@elguapador,

I'll continue here, for some reason it doesn't allow me to edit.

The MRTS in a complementary inputs function makes no sense. Economically, it tells you how much of the input K you must increase in you give up 1 unit of L (or how much K you must give up to use one more unit of L). Think about the bike example now: If you have 3 tyres and give up one, you don't need to add more capital to produce one single bike, which can't be said mathematically: that's why it doesn't exist.

Now, let's answer to the question: indicate whether each marginal product is diminishing

1)

MPL = K

MPK = L

I remember I had a similar question on my book, and after doing the exercise I checked the correct answers. What my book says about it is:

MPL Is constant when the Labour used changes

MPK Is constant when the Capital used changes

Basically, according to my book if you are asked if they are constant, you must consider how the MPx changes to the change of the x (L or K) input used.

2)

MPL = 1

MPK = 3

Of course they're both cnonstant.

3) Not defined.

RETURS TO SCALE:

The returns to scale tell you, if you increase the amount of both the inputs by a certain amount λ, how much the quantity produced will increase. Let's call the increase in the quantity produced ϕ.

What you need to do, is multiplying bot L and K by λ.

-----------------From the theory I know that:---------------------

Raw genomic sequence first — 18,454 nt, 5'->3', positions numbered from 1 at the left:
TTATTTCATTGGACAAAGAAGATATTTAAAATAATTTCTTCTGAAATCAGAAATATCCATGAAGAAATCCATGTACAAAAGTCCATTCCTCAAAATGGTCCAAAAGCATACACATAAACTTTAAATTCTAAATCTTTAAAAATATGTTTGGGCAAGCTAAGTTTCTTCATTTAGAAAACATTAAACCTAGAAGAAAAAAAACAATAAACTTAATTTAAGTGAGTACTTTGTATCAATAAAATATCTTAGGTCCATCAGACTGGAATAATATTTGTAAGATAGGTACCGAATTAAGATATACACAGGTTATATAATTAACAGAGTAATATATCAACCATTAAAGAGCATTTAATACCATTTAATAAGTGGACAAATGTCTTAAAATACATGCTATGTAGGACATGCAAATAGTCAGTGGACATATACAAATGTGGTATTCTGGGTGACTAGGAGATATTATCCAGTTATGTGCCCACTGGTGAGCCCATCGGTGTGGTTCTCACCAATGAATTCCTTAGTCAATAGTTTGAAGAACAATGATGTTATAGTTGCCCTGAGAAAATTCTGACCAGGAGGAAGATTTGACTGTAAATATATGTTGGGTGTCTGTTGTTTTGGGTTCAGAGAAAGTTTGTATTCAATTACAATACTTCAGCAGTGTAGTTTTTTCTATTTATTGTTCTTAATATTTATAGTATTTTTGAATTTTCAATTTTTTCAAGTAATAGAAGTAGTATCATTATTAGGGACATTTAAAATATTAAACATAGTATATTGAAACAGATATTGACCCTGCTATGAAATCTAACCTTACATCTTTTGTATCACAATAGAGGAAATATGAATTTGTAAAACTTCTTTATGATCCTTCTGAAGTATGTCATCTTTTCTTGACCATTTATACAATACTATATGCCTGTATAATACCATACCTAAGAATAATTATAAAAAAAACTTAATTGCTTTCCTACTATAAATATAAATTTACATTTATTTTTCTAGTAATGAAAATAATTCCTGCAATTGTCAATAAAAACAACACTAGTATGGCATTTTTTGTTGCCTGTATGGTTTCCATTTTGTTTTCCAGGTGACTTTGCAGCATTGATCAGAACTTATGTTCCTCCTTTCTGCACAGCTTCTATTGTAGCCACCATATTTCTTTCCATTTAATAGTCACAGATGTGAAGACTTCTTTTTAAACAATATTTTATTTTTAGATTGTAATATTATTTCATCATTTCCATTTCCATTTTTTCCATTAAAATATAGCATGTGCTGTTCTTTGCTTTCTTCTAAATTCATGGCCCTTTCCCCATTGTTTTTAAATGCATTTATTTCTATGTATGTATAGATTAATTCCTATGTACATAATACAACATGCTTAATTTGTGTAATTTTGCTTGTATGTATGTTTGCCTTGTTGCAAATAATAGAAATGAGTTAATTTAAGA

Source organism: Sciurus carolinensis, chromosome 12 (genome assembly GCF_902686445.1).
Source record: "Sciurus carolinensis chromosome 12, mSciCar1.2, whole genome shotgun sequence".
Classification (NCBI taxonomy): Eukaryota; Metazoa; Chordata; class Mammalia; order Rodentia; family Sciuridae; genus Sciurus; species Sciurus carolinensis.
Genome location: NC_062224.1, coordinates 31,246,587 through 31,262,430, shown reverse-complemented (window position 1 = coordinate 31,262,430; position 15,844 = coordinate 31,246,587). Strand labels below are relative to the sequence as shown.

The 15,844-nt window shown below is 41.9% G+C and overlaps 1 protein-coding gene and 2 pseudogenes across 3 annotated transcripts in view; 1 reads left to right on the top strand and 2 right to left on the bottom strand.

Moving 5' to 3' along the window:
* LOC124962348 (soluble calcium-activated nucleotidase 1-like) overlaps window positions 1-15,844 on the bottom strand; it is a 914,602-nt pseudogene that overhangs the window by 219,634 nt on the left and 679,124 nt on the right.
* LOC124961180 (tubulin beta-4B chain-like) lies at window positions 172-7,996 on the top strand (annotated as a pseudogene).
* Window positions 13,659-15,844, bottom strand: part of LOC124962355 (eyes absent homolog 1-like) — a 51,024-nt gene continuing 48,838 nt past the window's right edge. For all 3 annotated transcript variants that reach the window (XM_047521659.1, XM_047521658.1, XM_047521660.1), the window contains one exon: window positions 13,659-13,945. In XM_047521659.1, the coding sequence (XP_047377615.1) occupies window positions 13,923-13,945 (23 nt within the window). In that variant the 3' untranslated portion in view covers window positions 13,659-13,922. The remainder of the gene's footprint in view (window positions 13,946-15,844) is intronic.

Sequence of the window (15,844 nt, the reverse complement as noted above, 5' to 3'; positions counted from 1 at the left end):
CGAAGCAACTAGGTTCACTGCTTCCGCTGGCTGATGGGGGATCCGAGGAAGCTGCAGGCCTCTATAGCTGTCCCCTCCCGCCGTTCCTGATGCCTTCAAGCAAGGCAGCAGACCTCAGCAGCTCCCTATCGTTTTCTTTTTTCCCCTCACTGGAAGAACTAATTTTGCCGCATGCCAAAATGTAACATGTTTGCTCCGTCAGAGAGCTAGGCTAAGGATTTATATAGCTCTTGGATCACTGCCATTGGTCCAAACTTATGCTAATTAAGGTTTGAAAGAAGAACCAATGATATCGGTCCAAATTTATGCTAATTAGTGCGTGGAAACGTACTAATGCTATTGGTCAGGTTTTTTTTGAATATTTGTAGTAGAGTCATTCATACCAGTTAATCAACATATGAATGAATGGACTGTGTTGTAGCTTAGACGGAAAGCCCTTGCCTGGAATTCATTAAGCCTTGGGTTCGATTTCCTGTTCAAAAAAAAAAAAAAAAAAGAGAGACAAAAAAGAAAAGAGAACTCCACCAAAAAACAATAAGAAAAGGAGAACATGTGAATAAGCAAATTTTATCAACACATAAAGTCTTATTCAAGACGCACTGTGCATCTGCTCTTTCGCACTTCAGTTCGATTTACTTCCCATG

1) Perfect substitutes production functions have constant return to scale

2) Perfect complements production functions (or Leontief function) have constant return to scale

3) Cobb-Douglas Production functions can have Constant, deminishing or increasing returns to scale.

The Cobb Douglas function must be like that:

AL^α K^β, with A, α, β > 0

If α+β = 1 Then you'll have constant returns to scale

If α+β > 1 Then you'll have increasing returns to scale

If α+β < 1 Then you'll have decreasing returns to scake

Let's check it out.

1) Q1= L3K

Q2 = (λL)3(λK)

= λL3λK

Here we have: A=1 , α = 1, β = 1, α+β= 1+1=2 -->We expect to have increasing returns to scale

= λ²(L3K)

Q1 = L3K

Q2 = λ²Q1.

Which means that by increasing both L and K to λL and λK, we now produce λ² units of good.

2) Q1 = L+3K

Q2 = (λL) + 3(λK)

= λ (L+3K)

Q1 = L+3K

Q2 = λQ1. For instance, this means that by using double Labour and double capital you produce the double of what you produced before.

3)

Q1= Min {L^1/3+K^1/3}

Q2 = Min {(λL)^1/3 + (λK)^1/3}

Q2 = Min {λ^3/3 (L^1/3+K^1/3)}

Q2 = Min {λ (L^1/3+K^1/3)}

Q1 = λQ2

You need to raise λ to the third power in order to bring it out of the brackets